Get Your Free Audiobook

Non-member price: $26.53

After 30 days, Audible is $16.45/mo. Cancel anytime.

Publisher's Summary

Epic, entertaining, blasphemous, this is the most influential and controversial of Science Fiction novels.

Stranger in a Strange Land caused uproar when it was first published as it savaged conventional religious, sexual, and social ideals. Many years in the future, Valentine Michael Smith's upbringing is exceptional. Orphan child to two astronauts killed in space, he is raised on Mars. Twenty-five years later he is "rescued" and brought back to Earth. The initial enthusiasm of the administration in Smith's safe return is soon dampened by the realisation that they cannot control him. Possessed with superhuman skills and a unique philosophy he threatens their society - Smith must be contained.

Then a nurse helps him escape his hospital jail. Their flight becomes a journey of discovery, enlightenment and wonder. But danger is following fast behind, and there will be no escape from the final confrontation.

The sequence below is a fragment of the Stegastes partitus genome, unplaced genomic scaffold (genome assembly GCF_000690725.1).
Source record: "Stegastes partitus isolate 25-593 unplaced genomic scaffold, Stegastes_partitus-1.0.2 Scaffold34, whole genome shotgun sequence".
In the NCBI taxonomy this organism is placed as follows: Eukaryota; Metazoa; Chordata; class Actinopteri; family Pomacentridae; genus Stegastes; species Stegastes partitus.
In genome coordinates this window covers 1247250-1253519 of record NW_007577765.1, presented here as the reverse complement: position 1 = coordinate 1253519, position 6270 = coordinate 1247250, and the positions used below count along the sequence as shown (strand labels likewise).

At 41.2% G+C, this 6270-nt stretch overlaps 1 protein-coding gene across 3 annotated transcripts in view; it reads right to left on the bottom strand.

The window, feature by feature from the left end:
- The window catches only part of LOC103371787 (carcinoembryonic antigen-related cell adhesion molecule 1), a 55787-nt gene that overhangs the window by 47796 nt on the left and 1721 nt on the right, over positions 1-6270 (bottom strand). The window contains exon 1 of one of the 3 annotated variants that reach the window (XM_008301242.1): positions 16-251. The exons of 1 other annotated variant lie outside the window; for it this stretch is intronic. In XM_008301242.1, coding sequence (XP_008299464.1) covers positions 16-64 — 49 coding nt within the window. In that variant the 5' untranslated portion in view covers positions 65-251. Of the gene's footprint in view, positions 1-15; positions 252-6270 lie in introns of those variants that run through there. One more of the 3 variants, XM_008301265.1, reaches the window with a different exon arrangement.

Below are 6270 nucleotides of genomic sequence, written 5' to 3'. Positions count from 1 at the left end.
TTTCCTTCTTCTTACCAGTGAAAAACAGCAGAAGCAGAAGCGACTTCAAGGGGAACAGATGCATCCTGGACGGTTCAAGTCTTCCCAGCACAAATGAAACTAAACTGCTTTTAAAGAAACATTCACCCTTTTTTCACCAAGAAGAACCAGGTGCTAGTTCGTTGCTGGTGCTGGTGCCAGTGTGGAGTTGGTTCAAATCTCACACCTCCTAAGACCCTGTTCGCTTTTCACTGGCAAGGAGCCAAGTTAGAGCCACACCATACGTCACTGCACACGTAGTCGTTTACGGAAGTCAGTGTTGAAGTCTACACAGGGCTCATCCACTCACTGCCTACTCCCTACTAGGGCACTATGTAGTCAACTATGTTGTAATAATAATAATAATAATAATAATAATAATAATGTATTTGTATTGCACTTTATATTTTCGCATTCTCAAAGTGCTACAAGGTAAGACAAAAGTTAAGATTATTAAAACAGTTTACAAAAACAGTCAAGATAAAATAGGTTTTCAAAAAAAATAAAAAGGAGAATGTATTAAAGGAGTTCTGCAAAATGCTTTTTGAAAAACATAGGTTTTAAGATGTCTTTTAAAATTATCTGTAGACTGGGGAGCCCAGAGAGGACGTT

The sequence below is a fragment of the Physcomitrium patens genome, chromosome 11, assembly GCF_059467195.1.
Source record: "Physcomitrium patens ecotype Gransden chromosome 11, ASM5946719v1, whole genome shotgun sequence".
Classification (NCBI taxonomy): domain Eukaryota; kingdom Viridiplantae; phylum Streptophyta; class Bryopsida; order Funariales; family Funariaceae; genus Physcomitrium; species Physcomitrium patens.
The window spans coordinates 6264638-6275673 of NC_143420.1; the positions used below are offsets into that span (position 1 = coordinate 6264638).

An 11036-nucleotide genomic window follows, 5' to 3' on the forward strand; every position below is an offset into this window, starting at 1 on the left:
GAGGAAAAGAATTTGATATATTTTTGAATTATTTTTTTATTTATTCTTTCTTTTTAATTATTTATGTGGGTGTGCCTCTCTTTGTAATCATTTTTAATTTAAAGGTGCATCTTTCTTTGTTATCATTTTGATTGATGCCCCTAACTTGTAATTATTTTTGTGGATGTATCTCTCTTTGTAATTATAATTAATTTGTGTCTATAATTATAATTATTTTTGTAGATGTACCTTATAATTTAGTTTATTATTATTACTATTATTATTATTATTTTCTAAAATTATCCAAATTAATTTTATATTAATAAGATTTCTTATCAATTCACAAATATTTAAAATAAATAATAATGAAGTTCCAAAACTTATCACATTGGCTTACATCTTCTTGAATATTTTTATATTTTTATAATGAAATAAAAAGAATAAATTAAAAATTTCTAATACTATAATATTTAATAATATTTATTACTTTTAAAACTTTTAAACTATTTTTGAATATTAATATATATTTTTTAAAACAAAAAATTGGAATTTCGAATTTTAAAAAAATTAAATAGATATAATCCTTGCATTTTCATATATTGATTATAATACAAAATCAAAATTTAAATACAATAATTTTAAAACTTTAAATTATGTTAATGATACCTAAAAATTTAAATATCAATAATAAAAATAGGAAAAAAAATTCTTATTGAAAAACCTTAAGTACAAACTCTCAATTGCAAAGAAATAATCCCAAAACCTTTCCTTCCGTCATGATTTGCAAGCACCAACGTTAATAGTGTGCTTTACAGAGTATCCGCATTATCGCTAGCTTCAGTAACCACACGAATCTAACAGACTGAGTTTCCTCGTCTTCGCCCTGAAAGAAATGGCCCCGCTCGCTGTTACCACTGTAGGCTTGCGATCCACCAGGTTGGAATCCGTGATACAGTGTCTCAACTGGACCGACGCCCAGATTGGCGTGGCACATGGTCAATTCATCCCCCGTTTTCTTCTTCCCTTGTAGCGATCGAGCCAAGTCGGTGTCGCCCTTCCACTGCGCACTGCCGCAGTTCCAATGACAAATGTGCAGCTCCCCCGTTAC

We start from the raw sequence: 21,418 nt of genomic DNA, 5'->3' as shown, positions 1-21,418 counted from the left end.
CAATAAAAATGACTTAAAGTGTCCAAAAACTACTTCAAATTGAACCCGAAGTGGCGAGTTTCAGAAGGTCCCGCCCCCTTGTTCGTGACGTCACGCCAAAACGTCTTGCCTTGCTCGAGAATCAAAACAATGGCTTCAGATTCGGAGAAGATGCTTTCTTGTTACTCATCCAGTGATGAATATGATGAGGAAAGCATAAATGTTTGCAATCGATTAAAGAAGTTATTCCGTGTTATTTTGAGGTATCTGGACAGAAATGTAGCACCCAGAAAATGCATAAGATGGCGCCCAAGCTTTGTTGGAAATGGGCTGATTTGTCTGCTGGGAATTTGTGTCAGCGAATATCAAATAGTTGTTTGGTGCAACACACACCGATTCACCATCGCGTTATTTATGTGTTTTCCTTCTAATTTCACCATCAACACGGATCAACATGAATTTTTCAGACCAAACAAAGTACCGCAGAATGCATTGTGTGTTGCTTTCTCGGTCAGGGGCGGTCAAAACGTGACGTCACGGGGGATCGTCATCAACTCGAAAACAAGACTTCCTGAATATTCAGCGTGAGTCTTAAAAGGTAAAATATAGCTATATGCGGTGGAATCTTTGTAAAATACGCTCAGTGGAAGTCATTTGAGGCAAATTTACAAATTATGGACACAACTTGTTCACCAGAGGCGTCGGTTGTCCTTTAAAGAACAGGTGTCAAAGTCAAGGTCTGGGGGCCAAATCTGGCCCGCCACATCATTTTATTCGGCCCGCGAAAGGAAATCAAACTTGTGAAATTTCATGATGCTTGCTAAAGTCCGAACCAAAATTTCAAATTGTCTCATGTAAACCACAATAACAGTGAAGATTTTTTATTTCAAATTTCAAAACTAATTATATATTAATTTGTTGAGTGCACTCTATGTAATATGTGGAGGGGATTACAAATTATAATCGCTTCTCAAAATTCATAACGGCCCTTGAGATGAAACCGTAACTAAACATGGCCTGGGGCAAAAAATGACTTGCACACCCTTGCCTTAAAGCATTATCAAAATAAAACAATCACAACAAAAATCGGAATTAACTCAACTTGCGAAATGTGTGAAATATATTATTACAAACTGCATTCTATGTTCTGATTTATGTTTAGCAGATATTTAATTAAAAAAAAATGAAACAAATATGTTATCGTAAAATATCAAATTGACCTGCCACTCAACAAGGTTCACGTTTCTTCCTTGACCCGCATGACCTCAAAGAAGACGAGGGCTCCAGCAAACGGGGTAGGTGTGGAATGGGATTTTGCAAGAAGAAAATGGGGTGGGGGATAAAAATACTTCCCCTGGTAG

©1961 Robert A. Heinlein (P)2012 Hodder & Stoughton

What listeners say about Stranger in a Strange Land

Average Customer Ratings
Overall
  • 4 out of 5 stars
  • 5 Stars
    59
  • 4 Stars
    33
  • 3 Stars
    17
  • 2 Stars
    11
  • 1 Stars
    4
Performance
  • 4.5 out of 5 stars
  • 5 Stars
    61
  • 4 Stars
    36
  • 3 Stars
    14
  • 2 Stars
    2
  • 1 Stars
    3
Story
  • 4 out of 5 stars
  • 5 Stars
    57
  • 4 Stars
    26
  • 3 Stars
    17
  • 2 Stars
    11
  • 1 Stars
    5

Reviews - Please select the tabs below to change the source of reviews.

Sort by:
Filter by:
  • Overall
    2 out of 5 stars
  • Performance
    4 out of 5 stars
  • Story
    1 out of 5 stars

Bloated, Self-Indulgent Waffle saved only in part by great narration